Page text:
Another Melbourne Cup gone, another dead horse … and another year where the carnival hit a record low in attendance.
If you’ve ever wondered if the efforts of animal protection advocates were having any impact, this definitely proves it.
The famous Melbourne Cup Carnival, which comprises of Derby Day, Melbourne Cup Day, Stakes Day and Oaks Day, has slowly but surely seen a decrease in attendance numbers in recent years.
Last year, it reached the lowest since 1999. Melbourne Cup Day itself hit the lowest attendance in 20 years.
And this year, the story was no different. The Melbourne Cup Carnival saw an attendance drop of 7,000 people – as did the Melbourne Cup.
The efforts to draw in new crowds to the Melbourne Cup made no impact. They spent a whopping $125 million on building a new stand to attract racegoers … arguably money which should have been spent on retirement initiatives for the horses they claim to care so much about.
This decline in attendance sits at around 27% since 2006. But you’ll probably work out that it’s no coincidence, since animal protection campaigns targeting the Melbourne Cup commenced just 2 years later in 2008.
Since then, the racing industry has been routinely exposed for its welfare issues: the lack of retirement plan, jumps racing, public floggings with the whip, deaths on track and in slaughterhouses.
Not to mention that horses have been consistently dying in the Melbourne Cup over the past few years, exposing a shocking statistic that this actually happens every 3 days year-round on Australian racetracks.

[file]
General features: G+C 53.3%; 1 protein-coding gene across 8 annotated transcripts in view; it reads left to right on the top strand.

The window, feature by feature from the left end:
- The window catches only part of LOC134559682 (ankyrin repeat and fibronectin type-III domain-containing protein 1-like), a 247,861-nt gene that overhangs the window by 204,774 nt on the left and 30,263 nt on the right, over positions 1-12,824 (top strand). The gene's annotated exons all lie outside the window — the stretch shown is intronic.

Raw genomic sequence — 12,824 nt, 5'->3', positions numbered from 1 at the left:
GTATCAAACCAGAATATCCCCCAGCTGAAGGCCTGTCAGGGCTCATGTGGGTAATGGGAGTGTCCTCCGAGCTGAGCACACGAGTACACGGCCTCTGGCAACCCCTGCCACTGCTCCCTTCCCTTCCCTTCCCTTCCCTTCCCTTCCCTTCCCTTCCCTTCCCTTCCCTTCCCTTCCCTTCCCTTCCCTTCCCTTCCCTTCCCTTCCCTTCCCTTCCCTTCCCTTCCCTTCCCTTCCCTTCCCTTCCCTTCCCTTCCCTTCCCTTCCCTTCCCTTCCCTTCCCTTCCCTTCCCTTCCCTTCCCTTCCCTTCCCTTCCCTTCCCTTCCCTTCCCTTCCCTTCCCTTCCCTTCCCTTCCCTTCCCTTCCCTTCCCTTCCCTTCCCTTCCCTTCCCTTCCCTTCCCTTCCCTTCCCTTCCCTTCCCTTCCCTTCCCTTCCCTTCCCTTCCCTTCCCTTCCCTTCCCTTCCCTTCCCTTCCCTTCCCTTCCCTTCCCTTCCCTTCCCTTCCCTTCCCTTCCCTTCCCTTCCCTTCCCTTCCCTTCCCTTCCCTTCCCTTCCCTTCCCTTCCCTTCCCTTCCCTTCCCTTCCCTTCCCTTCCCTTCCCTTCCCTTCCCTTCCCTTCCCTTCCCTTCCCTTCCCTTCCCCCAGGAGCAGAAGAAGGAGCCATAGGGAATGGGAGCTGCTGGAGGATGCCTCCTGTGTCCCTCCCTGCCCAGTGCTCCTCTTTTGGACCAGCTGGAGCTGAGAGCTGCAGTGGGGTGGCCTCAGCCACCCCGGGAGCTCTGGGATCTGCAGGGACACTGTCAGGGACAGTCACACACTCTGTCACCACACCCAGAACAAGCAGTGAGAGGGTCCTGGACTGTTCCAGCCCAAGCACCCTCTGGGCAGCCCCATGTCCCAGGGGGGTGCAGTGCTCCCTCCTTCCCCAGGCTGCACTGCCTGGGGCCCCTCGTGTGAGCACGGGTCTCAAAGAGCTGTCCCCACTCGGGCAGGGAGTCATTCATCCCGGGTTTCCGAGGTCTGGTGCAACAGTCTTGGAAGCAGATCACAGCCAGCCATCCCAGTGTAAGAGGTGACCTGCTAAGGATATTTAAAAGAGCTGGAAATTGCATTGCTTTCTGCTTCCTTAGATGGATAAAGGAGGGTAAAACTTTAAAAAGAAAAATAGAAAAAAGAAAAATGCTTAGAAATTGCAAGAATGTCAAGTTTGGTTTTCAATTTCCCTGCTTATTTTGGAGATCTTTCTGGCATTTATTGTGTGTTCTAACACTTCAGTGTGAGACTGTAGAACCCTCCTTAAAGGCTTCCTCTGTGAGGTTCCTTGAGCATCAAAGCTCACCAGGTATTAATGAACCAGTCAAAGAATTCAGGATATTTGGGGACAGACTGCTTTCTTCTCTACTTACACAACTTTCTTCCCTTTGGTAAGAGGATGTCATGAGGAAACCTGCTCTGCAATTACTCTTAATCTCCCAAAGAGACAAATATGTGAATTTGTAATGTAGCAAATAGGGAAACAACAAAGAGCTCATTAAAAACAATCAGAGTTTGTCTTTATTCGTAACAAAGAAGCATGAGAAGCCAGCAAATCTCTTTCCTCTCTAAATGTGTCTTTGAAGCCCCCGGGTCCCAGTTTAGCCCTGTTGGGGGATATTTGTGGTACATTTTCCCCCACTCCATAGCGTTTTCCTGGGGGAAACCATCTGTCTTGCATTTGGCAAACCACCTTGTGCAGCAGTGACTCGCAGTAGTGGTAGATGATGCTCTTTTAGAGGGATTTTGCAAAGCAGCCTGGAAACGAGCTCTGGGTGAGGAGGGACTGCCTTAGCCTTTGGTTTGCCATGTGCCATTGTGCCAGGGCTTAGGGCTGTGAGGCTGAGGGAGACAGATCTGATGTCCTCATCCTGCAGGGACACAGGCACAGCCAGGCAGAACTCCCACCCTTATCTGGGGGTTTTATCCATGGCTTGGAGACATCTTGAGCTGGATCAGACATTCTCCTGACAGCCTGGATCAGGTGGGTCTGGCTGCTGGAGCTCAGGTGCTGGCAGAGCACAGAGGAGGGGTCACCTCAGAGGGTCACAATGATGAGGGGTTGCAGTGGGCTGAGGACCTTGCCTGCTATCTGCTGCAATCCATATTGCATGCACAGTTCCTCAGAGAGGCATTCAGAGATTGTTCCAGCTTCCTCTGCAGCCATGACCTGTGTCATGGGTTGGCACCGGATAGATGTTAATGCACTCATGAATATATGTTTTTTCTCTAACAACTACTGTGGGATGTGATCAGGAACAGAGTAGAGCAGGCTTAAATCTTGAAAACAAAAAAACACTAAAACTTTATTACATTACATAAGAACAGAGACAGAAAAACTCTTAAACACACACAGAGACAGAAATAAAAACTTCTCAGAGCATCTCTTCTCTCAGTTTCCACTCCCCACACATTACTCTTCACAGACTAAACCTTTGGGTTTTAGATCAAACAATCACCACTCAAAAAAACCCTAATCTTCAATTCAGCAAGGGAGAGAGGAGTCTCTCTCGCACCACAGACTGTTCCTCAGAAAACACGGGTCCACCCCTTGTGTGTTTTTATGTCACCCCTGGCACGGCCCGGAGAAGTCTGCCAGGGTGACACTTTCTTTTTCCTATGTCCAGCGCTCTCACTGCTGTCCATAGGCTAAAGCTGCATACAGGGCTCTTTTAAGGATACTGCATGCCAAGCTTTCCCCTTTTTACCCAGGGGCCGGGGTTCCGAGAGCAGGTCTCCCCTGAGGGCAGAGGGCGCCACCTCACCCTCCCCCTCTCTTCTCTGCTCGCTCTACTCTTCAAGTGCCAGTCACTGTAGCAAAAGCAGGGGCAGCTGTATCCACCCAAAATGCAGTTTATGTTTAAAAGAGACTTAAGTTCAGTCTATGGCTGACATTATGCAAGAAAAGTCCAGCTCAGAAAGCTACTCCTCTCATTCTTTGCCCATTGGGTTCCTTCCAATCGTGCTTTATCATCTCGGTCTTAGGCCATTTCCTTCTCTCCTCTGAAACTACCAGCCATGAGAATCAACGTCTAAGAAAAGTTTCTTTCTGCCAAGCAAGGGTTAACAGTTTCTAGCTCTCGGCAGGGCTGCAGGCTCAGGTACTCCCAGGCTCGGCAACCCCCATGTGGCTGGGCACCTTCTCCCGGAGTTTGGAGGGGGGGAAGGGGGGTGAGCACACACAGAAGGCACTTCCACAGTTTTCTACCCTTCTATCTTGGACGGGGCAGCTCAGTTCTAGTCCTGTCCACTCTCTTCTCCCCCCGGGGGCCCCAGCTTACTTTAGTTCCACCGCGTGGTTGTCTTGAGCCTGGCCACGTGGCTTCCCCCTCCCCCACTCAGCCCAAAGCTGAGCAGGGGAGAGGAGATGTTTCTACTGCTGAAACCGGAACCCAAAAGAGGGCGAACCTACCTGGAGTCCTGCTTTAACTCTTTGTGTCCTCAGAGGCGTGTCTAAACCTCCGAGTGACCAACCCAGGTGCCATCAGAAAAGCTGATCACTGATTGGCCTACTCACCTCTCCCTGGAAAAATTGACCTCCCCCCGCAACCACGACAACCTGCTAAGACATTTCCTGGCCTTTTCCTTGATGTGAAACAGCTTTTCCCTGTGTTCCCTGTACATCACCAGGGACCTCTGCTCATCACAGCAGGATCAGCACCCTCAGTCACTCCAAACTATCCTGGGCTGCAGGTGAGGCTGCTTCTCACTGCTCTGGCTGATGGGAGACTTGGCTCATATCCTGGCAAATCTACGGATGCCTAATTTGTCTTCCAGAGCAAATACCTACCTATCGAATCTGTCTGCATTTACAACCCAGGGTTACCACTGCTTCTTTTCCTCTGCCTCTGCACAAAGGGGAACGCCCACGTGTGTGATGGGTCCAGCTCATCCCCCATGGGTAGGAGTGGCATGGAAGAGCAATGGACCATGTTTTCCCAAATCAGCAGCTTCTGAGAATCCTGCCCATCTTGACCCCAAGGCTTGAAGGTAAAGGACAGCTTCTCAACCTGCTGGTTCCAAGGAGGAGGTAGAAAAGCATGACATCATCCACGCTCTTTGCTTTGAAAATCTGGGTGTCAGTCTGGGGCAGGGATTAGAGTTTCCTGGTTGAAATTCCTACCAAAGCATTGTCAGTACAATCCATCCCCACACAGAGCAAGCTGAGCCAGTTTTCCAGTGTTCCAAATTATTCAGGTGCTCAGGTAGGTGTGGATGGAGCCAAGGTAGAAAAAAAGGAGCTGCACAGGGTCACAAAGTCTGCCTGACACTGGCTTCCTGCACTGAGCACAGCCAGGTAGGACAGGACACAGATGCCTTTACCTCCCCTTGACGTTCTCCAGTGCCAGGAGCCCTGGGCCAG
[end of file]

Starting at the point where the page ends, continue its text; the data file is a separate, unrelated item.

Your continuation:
This year, the atmosphere certainly felt different, with more and more people turning their backs on the ‘sport’. But it wasn’t just a feeling, polling by Essential Media proved it, with 70% of people saying they have low or no interest in horse racing and one in three said they had never been interested in the Melbourne Cup, with 26% saying they had become less interested because of concerns about problem gambling and 29% reporting they had become less interested because of concerns about animal welfare.
With The Cliffsofmoher killed right on the track, a jockey banned for overwhipping, a horse bleeding in the lungs and another bleeding from the nose all at the same meet. – can you really blame the public for turning away in droves (and for keeping #NupToTheCup trending on Twitter for the entire Melbourne Cup Day)?
An industry that once operated without being held to public account, now struggles to maintain its social license. And as concern for animals only becomes more prominent, things will continue to get worse for the racing industry.